Archive Notice - OSHA Archive

NOTICE: This is an OSHA Archive Document, and may no longer represent OSHA Policy. It is presented here as historical content, for research and review purposes only.

OSHA requirements are set by statute, standards and regulations. Our interpretation letters explain these requirements and how they apply to particular circumstances, but they cannot create additional employer obligations. This letter constitutes OSHA's interpretation of the requirements discussed. Note that our enforcement guidance may be affected by changes to OSHA rules. Also, from time to time we update our guidance in response to new information. To keep apprised of such developments, you can consult OSHA's website at http://www.osha.gov.

 


January 11, 1977

Mr. Cleatus W. Zimmerman
Route #3
Murphysboro, Illinois 62966

Dear Mr. Zimmerman:

Your letter dated October 24, 1976 addressed to our Belleville, Illinois office has been referred to this office for response.

Your letter expresses concern for the safety of telephone company personnel working under inclement weather conditions and also while exposed to induced currents and energized conductors. The OSHA standard 1910.268 Telecommunications does apply to part of your concern. Specifically, 1910.268(m) requires grounding for employees' protection under certain conditions. These requirements are too extensive to discuss in this letter; accordingly, we are sending you a copy of the General Industry Standards so that you may review these requirements. Please refer to page 493, first column, about halfway down the page where you will find the heading 1910.268(m) Grounding for employee protection.

We have been advised by your company's Illinois Safety Director that your company does provide grounding means along lines at distances of every one thousand feet. Also, your company observes, as a minimum, the separation distances (from electric utility conductors) set forth in the National Electrical Safety Code.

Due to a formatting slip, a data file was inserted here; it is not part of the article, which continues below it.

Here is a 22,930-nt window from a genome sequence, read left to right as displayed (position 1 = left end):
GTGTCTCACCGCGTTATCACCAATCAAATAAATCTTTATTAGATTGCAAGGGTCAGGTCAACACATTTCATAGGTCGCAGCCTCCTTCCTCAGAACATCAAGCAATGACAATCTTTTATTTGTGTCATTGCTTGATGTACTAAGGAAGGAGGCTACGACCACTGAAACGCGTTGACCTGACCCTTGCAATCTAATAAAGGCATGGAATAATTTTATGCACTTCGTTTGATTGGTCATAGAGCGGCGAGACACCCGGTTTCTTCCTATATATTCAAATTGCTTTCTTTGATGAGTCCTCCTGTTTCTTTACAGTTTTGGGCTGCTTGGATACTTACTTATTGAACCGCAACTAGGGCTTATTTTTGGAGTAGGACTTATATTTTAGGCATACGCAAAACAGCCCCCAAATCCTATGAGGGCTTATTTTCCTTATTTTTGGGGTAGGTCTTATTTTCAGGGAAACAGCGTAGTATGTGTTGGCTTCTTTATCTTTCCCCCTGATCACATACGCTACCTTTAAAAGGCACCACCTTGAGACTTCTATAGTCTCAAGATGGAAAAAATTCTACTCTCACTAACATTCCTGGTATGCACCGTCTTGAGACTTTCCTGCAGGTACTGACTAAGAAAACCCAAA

The OSHA standards do not touch upon the matter of working under inclement weather conditions. We have learned that in the telecommunications industry it is common practice to discontinue working aloft during electrical storms. Normal wind conditions are not considered to be a basis for stopping work, nor is rain. The decision to continue or stop working is made on the basis of the conditions existing at the time and place.

While we have contacted the Safety Director of your company, we have not disclosed your name nor your location. We would suggest that you contact the Safety Director (Mr. Profilet, 309-663-3062) if you feel that your local supervisors are not taking adequate measures to protect employees or are requiring employees to work under hazardous conditions.

The last paragraph of your letter asks us to inform you of conditions you describe are unsafe. It could be unfair to you and/or your company to make an evaluation only on the basis of a written description. We can only say that such conditions might be unsafe, but an on-site observation under the actual conditions should be made for a valid evaluation.

Very truly yours,



EDWARD J. LARGENT
Assistant Regional
Administrator for Technical Support

[Corrected 3/19/2009]


 

 

Archive Notice - OSHA Archive

NOTICE: This is an OSHA Archive Document, and may no longer represent OSHA Policy. It is presented here as historical content, for research and review purposes only.